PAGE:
4 Questions With Aisha Moodie-Mills
At CBC Week, the LGBT activist (and Essence "model") shares what's key to social change.
At Thursday's CBCF Annual Legislative Conference panel, "Anatomy of a Revolution" (part of the popular Emerging Leaders Series geared toward students and young professionals), activists illuminated the role that young people have played in various change movements, from Alabama to Egypt.
For Aisha C. Moodie-Mills, adviser for LGBT policy and racial justice at the Center for American Progress think tank, her example of successful social change was close to home.
As the president and key strategist for the marriage equality campaign in Washington, D.C. -- which last year became the fifth jurisdiction/state in the country to legalize same-sex marriage -- Moodie-Mills, 33, was integral to the movement's victory. The Root spoke with her about why African Americans were key to its success, the end of "Don't ask, don't tell" and what it's like when your wedding photos are featured in Essence magazine -- and set off a political firestorm.
The Root: What strategy helped make D.C.'s same-sex-marriage movement successful?
Aisha Moodie-Mills: We made sure that the movement looked like the city that we were in and was fully representative of the diversity of the city. That's why there were so many African Americans out in front for marriage equality. That was critical to our strategy: to make sure that the people who would be impacted by [the legalization of same-sex marriage] and the people who were doing the talking were folks who were from the community. If you look at the first couples who got married, they were all people who were from D.C. and who have roots here.
With other movements, sometimes there's this sense that folks from the outside or national organizations are sweeping in to try to push an agenda. That's not what happened here. It was very much from the ground up.
TR: Your own wedding last year was the first lesbian wedding featured on Essence.com. It sparked enormous debate, from readers who both supported and were against gay marriage. How did you feel about your personal story being the catalyst for such a heated conversation?
AMM: [My wife] Danielle and I are political people. But when we decided to share our wedding pictures with Essence, it was not a political moment for us initially. Just like any other couple and any other brides, we wanted to share our pretty pictures with the press. That's all we were going to do -- get our pictures out there so people could gush over us and say, "This is so lovely."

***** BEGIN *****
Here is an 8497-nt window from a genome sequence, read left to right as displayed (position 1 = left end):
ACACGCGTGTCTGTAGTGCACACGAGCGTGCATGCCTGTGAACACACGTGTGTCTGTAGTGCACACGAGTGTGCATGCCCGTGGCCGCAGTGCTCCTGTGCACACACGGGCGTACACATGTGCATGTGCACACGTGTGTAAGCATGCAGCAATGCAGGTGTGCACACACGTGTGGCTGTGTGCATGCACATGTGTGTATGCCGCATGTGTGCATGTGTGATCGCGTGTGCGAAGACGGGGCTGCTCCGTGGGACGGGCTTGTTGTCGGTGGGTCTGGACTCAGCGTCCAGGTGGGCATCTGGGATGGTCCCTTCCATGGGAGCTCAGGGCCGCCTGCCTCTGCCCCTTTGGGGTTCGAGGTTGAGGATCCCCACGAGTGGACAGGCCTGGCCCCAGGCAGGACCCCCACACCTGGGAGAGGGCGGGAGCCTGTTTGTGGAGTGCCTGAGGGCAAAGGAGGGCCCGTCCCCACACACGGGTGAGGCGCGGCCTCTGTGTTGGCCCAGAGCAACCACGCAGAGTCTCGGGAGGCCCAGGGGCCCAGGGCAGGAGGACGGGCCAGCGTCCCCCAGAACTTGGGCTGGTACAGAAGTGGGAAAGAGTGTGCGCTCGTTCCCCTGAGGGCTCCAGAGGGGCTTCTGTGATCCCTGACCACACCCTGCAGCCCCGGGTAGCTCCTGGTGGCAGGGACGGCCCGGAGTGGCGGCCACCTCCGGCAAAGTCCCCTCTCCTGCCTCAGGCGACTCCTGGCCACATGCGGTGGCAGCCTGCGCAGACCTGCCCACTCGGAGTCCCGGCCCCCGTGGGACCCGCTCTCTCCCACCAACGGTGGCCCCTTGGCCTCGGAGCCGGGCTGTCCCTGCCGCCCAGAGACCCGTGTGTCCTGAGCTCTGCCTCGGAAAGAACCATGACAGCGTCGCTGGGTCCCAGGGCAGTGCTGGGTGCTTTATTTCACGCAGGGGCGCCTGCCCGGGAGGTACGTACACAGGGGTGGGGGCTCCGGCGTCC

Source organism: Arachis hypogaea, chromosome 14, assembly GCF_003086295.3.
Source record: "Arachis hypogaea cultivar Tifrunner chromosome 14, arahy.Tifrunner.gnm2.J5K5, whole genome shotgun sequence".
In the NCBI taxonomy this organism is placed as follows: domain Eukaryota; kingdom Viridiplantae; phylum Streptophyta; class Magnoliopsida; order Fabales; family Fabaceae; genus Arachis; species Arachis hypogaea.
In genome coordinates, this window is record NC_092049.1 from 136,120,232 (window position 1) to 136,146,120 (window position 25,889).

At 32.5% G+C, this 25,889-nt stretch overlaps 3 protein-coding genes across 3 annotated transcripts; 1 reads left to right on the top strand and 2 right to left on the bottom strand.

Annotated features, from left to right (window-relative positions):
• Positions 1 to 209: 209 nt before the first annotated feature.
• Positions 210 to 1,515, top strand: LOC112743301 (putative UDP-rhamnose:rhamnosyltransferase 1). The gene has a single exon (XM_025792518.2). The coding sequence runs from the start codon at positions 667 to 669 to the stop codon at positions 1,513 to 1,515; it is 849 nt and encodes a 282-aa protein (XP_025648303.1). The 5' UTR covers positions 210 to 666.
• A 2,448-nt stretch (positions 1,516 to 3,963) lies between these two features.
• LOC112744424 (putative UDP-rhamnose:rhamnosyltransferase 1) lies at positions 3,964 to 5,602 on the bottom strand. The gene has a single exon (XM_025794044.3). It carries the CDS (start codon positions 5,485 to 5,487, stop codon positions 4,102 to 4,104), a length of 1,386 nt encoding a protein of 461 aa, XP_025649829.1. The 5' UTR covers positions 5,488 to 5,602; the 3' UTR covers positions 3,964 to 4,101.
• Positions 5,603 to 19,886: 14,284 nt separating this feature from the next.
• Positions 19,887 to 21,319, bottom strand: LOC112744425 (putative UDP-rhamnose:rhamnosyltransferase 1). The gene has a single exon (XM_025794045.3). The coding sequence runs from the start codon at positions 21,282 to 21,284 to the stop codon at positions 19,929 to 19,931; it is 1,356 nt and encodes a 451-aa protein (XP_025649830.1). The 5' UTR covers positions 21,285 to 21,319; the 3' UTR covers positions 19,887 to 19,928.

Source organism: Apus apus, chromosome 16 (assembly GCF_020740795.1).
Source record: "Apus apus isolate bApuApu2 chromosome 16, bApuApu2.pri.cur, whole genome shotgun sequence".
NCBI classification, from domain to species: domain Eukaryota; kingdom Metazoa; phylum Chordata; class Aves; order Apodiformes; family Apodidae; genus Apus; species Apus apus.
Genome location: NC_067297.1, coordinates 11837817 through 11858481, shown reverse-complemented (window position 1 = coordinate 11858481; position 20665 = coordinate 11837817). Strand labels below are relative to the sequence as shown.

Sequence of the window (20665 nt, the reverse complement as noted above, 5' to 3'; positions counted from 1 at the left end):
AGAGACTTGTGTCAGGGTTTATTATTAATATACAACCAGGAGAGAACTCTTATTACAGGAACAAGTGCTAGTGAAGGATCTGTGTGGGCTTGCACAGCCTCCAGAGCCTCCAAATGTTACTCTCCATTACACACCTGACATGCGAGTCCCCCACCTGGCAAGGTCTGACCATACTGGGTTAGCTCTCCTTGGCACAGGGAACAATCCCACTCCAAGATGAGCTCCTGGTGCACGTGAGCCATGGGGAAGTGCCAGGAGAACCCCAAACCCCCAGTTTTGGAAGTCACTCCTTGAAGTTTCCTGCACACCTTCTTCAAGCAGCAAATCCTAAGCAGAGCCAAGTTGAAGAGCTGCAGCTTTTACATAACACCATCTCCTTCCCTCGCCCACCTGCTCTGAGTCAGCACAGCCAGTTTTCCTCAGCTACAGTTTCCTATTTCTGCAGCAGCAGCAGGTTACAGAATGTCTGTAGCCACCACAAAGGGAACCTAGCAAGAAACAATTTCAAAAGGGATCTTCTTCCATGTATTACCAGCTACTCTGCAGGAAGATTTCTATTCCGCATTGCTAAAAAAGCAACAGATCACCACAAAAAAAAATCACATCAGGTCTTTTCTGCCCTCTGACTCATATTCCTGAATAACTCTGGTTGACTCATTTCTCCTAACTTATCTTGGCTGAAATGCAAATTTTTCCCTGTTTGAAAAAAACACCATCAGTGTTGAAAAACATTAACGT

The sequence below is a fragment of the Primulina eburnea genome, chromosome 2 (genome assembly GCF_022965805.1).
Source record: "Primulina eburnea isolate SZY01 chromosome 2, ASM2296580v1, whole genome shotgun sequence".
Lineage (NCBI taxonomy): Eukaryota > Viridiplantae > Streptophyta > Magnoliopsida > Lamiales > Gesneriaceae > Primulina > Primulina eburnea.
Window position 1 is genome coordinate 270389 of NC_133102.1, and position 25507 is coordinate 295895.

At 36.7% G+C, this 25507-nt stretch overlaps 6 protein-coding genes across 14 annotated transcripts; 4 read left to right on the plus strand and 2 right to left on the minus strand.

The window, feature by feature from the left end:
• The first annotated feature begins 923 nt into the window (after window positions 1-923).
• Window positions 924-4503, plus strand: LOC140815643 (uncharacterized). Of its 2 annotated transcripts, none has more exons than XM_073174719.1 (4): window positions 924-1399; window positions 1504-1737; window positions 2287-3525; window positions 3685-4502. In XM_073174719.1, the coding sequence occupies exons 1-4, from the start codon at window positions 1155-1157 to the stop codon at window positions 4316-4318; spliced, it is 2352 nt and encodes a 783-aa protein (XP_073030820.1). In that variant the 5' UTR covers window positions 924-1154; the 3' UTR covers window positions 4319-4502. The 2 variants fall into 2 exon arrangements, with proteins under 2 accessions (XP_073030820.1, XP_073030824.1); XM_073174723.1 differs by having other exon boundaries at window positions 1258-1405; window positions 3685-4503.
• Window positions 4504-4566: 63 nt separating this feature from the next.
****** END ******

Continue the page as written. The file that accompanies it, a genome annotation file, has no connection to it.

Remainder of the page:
When we started to see all of those comments, we were overwhelmed by the power of the images. It struck us that we were called to share ourselves and allow ourselves to be models to create and spark those conversations. Because if we wouldn't have had those images in Essence, then nobody would be having that conversation.
TR: As director of Center for American Progress' FIRE initiative, you explore the intersection of racial justice and LGBT equality. What issues are you working on?
AMM: The goals of the initiative are to look at how public policy impacts black gay and transgender people, and to tease out all of the areas of the policy that impact our lives beyond just the LGBT headline issues. Beyond marriage, what do we need to strengthen our families?
One of the things I'm working on is reducing health disparities. We know that racial and ethnic health disparities are dramatic in the United States. But what is seldom talked about is the fact that black people who are also LGBT have the worst outcomes of anybody across the board. This is beyond HIV/AIDS. We're talking about black lesbians who have the highest obesity rate and some of the highest smoking rates. Black gay people are the least insured, the most likely to have diabetes, the most likely to die from various cancers and on and on.
I make sure that black LGBT people are being represented in federal legislation, such as the Health Equity and Accountability Act that the Tri-Caucus, including the CBC, just released last week. There's a very deliberative point there to talk about LGBT issues within a health equity measure that is traditionally designed to bridge racial and ethnic gaps. We're making sure the LGBT is also included in that.
TR: Speaking of federal policy, this week we saw the official end of "Don't ask, don't tell." How do you think that impacts the broader issue of LGBT equality?
AMM: It's fantastic for a variety of reasons. For the first time, the federal government is saying, "We can't discriminate against LGBT people" in a very broad way. To have the federal government now have a precedent for that in the Department of Defense, that's absolutely going to have a trickle-down effect. We will no longer be able to justify why we're treating [gay and lesbian] members of the military in a discriminatory way, in states or through other policies, when the military says that they're equal.
For example, if you have a gay couple that's married but they're now a military couple, then that has implications for other LGBT people who are married. Because the military believes LGBT people are equal, now it's creating a broader conversation that's going to constantly be happening on the federal level.
Cynthia Gordy is The Root's Washington reporter.